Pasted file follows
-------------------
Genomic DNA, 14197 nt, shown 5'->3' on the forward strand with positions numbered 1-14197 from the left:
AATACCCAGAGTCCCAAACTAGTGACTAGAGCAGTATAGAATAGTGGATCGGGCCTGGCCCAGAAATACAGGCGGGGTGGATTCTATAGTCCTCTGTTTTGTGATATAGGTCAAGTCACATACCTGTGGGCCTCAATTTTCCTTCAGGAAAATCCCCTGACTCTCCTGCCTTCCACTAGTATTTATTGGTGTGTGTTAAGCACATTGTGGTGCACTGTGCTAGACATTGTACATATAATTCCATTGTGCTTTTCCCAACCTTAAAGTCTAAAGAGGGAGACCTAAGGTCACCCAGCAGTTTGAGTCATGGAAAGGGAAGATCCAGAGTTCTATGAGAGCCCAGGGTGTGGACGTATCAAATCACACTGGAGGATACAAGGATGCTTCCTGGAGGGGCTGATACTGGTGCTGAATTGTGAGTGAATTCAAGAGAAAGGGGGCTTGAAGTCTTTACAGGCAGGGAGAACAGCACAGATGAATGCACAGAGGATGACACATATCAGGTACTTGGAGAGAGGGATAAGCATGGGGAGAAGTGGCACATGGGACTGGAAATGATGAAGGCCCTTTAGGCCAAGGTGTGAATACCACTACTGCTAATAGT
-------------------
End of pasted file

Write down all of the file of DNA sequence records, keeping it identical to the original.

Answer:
Genomic DNA, 14197 nt, shown 5'->3' on the forward strand with positions numbered 1-14197 from the left:
AATACCCAGAGTCCCAAACTAGTGACTAGAGCAGTATAGAATAGTGGATCGGGCCTGGCCCAGAAATACAGGCGGGGTGGATTCTATAGTCCTCTGTTTTGTGATATAGGTCAAGTCACATACCTGTGGGCCTCAATTTTCCTTCAGGAAAATCCCCTGACTCTCCTGCCTTCCACTAGTATTTATTGGTGTGTGTTAAGCACATTGTGGTGCACTGTGCTAGACATTGTACATATAATTCCATTGTGCTTTTCCCAACCTTAAAGTCTAAAGAGGGAGACCTAAGGTCACCCAGCAGTTTGAGTCATGGAAAGGGAAGATCCAGAGTTCTATGAGAGCCCAGGGTGTGGACGTATCAAATCACACTGGAGGATACAAGGATGCTTCCTGGAGGGGCTGATACTGGTGCTGAATTGTGAGTGAATTCAAGAGAAAGGGGGCTTGAAGTCTTTACAGGCAGGGAGAACAGCACAGATGAATGCACAGAGGATGACACATATCAGGTACTTGGAGAGAGGGATAAGCATGGGGAGAAGTGGCACATGGGACTGGAAATGATGAAGGCCCTTTAGGCCAAGGTGTGAATACCACTACTGCTAATAGT